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Incidence and Characteristics of Vascular Trauma at a Level II Trauma Center in a Suburban Teaching Hospital
Alan M. Dietzek, MD, Einstein Juma, Syed Rizvi, Dahlia Plummer, Ian Schlieder, Rio Nomoto, David Mann, Emi Manuia, Minha Kim, Alexander Ostapenko, Shawn Liechty.
Danbury Hospital, Danbury, CT, USA.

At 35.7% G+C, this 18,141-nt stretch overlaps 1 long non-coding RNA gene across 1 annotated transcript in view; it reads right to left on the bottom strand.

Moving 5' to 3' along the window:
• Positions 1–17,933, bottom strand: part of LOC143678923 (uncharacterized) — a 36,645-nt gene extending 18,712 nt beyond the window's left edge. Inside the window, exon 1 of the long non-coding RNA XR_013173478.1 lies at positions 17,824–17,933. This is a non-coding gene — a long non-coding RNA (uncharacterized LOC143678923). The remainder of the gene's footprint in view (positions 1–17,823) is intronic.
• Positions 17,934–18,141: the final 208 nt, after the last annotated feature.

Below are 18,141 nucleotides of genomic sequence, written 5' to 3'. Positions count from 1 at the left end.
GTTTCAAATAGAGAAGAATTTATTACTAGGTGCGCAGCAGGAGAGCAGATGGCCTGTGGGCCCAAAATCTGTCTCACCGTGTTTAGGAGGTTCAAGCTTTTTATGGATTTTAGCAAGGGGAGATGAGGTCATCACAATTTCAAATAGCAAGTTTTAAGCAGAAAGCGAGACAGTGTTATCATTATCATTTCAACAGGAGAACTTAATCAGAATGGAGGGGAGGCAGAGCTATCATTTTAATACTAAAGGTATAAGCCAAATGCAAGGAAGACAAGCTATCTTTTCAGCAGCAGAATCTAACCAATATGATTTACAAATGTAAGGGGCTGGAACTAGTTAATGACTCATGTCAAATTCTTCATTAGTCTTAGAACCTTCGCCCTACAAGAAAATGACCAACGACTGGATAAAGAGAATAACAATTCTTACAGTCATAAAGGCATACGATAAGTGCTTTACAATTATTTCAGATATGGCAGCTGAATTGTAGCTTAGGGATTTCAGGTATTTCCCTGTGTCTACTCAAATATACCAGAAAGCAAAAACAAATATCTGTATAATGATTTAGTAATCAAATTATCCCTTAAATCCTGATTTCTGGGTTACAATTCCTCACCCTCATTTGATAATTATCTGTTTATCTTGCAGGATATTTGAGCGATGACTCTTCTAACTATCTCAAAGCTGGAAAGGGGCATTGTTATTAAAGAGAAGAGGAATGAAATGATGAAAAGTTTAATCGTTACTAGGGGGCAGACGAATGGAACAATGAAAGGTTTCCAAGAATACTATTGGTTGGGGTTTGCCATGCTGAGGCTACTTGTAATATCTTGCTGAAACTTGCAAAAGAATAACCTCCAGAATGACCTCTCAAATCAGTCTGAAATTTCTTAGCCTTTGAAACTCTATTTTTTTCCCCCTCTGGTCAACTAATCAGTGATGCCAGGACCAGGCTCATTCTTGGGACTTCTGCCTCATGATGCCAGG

OBJECTIVES Much of the literature describing vascular trauma has come from American College of Surgeons designated Level 1 trauma centers (L1TC). However, significant numbers of patients suffering trauma in the United States are often treated at , robust, Level II centers (L2TC). There is little published literature on the vascular trauma experience at a L2TC. We sought to characterize the indications for vascular surgery (VS) consultation as well as the incidence, type, and outcome of traumatic vascular injuries at a L2TC. METHODS A retrospective chart review was performed for all trauma patients seen at our L2TC between 2013-2018 for whom vascular surgery was consulted. The data collected focused on indications for consultation, types of vascular injuries and outcomes. The means and frequencies were utilized for descriptive purposes. RESULTS VS consultation was performed in 110 (3.6%) of the 3062 trauma patients evaluated at our L2TC. Of these, 22 (20%) were for IVC filter placement. Vascular intervention was required in 22 (25%) of the remaining 88 patients; lower extremity - 14 (64%), upper extremity - 3 (13.6%), neck - 2 (9.1%), chest - 2 (9.1%), pelvis - 1 (4.5%). , (34%) head/neck (30%), The mechanism of injury was blunt in 87.5% and penetrating in 12.5%. The mean age was 57.2 years, with a range of 22-94y and 68% of patients were male. The mean Injury Severity Score (ISS) was 12,(range of 5-54; SD+9.58). Overall mortality was 4.5% and was highest (7.6%) in patients who suffered head/neck trauma. Limb loss occurred in 7.1% and there were no strokes. Endovascular interventions were performed in 55% of all injuries and 100% of those associated with chest trauma. CONCLUSIONSReported mortality rates at L1TC exceed 20% in trauma patients with vascular injury. At our L2TC, the mortality was substantially lower as was the overall rate of vascular injury. Also, 80% of vascular consults did not indicate the need for reparative vascular intervention. This likely reflects the much higher incidence of penetrating and poly-trauma seen at L1TCs. Vascular injuries were more often managed by endovascular means in contradistinction to the more frequent use of open surgery in L1TCs. Finally, our study suggests that vascular surgeons are integral to L2TCs as well as L1TCs.


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